By 2030, governments must provide at least 3,600 kW of truck charging capacity every 60 km along the EU’s primary motorways. On secondary motorways, at least 1,500 kW of truck charging capacity will need to be available every 100 km. By that year, charging hubs must be available in every major city, and there will need to be four charging stations in each designated ‘safe and secure truck parking area’.
T&E said the requirements mean there will be enough public charging to significantly increase the EU’s proposed CO2 reduction target in 2030 – which is key to driving the uptake of electric trucks. The EU Commission has proposed only a 45% cut in CO2 from new trucks sold in 2030, but the European Parliament and governments can increase that before the truck climate rules are finalised. The final AFIR law has gone through its formal adoption by the Council in July, and should enter into force in early 2024.
The American way
A few thousand of electric trucks and buses travel on US roads already. Now, with the California Air Resources Board’s passage of the Advanced Clean Fleets Rule and the new greenhouse gas standard for heavy-duty trucks passed by the US Environmental Protection Agency (EPA), we will begin to see a significant switch from highly-polluting diesel trucks to zero-emission trucks.
The doubts that have slowed down such change are, as they often have been, about where all of the trucks will charge, and how the electric grid will serve that new electrical load. A sensible place to start—and indeed where most truck and bus charging will take place—is at the fleets’ depots. With some lead time, fleet operators can sort through all the issues arising from such changes to take advantage of the lower cost of ownership that many truck models offer now, or will over very soon in the future. Funding and tax credits available at the Federal and State level, as well as programs from electric utilities, can help with the upfront cost of truck and bus charging and further improve the total cost of ownership.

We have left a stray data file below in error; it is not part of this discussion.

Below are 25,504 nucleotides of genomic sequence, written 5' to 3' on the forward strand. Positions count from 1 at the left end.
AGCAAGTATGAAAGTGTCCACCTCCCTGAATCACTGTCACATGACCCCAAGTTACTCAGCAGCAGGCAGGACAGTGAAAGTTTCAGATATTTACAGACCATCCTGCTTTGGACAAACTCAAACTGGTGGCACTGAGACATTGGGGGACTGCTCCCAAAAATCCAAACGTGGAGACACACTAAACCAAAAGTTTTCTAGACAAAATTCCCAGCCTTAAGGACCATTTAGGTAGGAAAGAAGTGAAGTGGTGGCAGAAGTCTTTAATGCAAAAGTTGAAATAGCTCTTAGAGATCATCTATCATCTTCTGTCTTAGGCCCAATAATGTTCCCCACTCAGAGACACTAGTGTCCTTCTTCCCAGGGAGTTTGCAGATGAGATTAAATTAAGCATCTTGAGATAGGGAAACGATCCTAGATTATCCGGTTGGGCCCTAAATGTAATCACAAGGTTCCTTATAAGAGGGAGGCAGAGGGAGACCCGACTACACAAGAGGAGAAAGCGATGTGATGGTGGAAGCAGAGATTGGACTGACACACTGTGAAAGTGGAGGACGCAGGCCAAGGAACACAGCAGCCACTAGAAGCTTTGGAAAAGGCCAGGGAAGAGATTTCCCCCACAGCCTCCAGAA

However, there is still a bit of a chicken and egg problem with the very high-powered (megawatt level) public charging for trucks needed. Long haul trucking operations may be interested in adopting electric models but are holding back for lack of very high-powered public charging. Meanwhile, would-be truck charging station owners might be holding back from investing significant amounts of money in such charging, uncertain how many users they will have. Another holdup has been the lack of a charging port standard for the megawatt power level charging.